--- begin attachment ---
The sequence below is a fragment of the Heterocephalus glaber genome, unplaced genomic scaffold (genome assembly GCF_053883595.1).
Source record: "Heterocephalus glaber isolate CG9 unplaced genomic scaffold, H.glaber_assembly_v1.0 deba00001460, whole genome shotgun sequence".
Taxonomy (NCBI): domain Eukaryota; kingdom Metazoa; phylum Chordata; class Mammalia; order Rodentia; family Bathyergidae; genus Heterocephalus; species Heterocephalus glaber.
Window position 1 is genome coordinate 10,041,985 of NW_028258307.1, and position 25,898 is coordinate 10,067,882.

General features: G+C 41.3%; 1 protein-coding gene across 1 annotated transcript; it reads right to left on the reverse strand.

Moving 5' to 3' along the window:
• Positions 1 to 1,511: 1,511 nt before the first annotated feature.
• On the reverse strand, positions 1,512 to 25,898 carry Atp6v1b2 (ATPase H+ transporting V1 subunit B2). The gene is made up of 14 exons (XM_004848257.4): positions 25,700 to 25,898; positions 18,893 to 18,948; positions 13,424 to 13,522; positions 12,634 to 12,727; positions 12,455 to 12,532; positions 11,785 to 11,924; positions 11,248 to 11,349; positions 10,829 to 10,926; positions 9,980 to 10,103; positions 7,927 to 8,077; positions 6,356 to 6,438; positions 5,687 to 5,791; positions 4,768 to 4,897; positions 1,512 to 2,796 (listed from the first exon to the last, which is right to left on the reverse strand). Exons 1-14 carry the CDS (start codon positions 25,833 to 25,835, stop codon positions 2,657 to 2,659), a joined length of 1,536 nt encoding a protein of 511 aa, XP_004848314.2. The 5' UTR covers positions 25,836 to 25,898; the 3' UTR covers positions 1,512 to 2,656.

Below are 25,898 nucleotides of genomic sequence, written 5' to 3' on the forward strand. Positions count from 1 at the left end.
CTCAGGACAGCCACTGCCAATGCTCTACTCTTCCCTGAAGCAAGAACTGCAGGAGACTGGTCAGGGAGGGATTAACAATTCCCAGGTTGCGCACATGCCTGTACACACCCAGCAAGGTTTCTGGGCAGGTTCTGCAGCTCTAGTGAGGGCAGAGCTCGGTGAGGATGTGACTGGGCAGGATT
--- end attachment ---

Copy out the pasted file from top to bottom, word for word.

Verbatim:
The sequence below is a fragment of the Heterocephalus glaber genome, unplaced genomic scaffold (genome assembly GCF_053883595.1).
Source record: "Heterocephalus glaber isolate CG9 unplaced genomic scaffold, H.glaber_assembly_v1.0 deba00001460, whole genome shotgun sequence".
Taxonomy (NCBI): domain Eukaryota; kingdom Metazoa; phylum Chordata; class Mammalia; order Rodentia; family Bathyergidae; genus Heterocephalus; species Heterocephalus glaber.
Window position 1 is genome coordinate 10,041,985 of NW_028258307.1, and position 25,898 is coordinate 10,067,882.

General features: G+C 41.3%; 1 protein-coding gene across 1 annotated transcript; it reads right to left on the reverse strand.

Moving 5' to 3' along the window:
• Positions 1 to 1,511: 1,511 nt before the first annotated feature.
• On the reverse strand, positions 1,512 to 25,898 carry Atp6v1b2 (ATPase H+ transporting V1 subunit B2). The gene is made up of 14 exons (XM_004848257.4): positions 25,700 to 25,898; positions 18,893 to 18,948; positions 13,424 to 13,522; positions 12,634 to 12,727; positions 12,455 to 12,532; positions 11,785 to 11,924; positions 11,248 to 11,349; positions 10,829 to 10,926; positions 9,980 to 10,103; positions 7,927 to 8,077; positions 6,356 to 6,438; positions 5,687 to 5,791; positions 4,768 to 4,897; positions 1,512 to 2,796 (listed from the first exon to the last, which is right to left on the reverse strand). Exons 1-14 carry the CDS (start codon positions 25,833 to 25,835, stop codon positions 2,657 to 2,659), a joined length of 1,536 nt encoding a protein of 511 aa, XP_004848314.2. The 5' UTR covers positions 25,836 to 25,898; the 3' UTR covers positions 1,512 to 2,656.

Below are 25,898 nucleotides of genomic sequence, written 5' to 3' on the forward strand. Positions count from 1 at the left end.
CTCAGGACAGCCACTGCCAATGCTCTACTCTTCCCTGAAGCAAGAACTGCAGGAGACTGGTCAGGGAGGGATTAACAATTCCCAGGTTGCGCACATGCCTGTACACACCCAGCAAGGTTTCTGGGCAGGTTCTGCAGCTCTAGTGAGGGCAGAGCTCGGTGAGGATGTGACTGGGCAGGATT